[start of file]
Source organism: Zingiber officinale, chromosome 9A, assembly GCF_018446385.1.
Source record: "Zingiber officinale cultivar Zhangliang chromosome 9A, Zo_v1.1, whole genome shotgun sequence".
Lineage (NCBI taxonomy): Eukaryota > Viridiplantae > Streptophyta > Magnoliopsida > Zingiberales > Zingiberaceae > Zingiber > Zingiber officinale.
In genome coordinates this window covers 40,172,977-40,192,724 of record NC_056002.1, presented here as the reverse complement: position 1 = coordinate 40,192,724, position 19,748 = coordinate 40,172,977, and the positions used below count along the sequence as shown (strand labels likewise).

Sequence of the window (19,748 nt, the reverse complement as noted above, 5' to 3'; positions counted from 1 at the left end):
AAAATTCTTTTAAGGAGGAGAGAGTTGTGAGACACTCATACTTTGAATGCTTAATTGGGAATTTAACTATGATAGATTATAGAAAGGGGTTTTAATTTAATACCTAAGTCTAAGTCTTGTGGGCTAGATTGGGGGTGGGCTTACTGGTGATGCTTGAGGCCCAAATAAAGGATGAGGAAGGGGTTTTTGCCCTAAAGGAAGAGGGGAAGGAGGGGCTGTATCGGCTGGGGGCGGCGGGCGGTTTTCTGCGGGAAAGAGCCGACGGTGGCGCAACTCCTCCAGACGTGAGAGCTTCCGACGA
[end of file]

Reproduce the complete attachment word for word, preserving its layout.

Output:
Source organism: Zingiber officinale, chromosome 9A, assembly GCF_018446385.1.
Source record: "Zingiber officinale cultivar Zhangliang chromosome 9A, Zo_v1.1, whole genome shotgun sequence".
Lineage (NCBI taxonomy): Eukaryota > Viridiplantae > Streptophyta > Magnoliopsida > Zingiberales > Zingiberaceae > Zingiber > Zingiber officinale.
In genome coordinates this window covers 40,172,977-40,192,724 of record NC_056002.1, presented here as the reverse complement: position 1 = coordinate 40,192,724, position 19,748 = coordinate 40,172,977, and the positions used below count along the sequence as shown (strand labels likewise).

Sequence of the window (19,748 nt, the reverse complement as noted above, 5' to 3'; positions counted from 1 at the left end):
AAAATTCTTTTAAGGAGGAGAGAGTTGTGAGACACTCATACTTTGAATGCTTAATTGGGAATTTAACTATGATAGATTATAGAAAGGGGTTTTAATTTAATACCTAAGTCTAAGTCTTGTGGGCTAGATTGGGGGTGGGCTTACTGGTGATGCTTGAGGCCCAAATAAAGGATGAGGAAGGGGTTTTTGCCCTAAAGGAAGAGGGGAAGGAGGGGCTGTATCGGCTGGGGGCGGCGGGCGGTTTTCTGCGGGAAAGAGCCGACGGTGGCGCAACTCCTCCAGACGTGAGAGCTTCCGACGA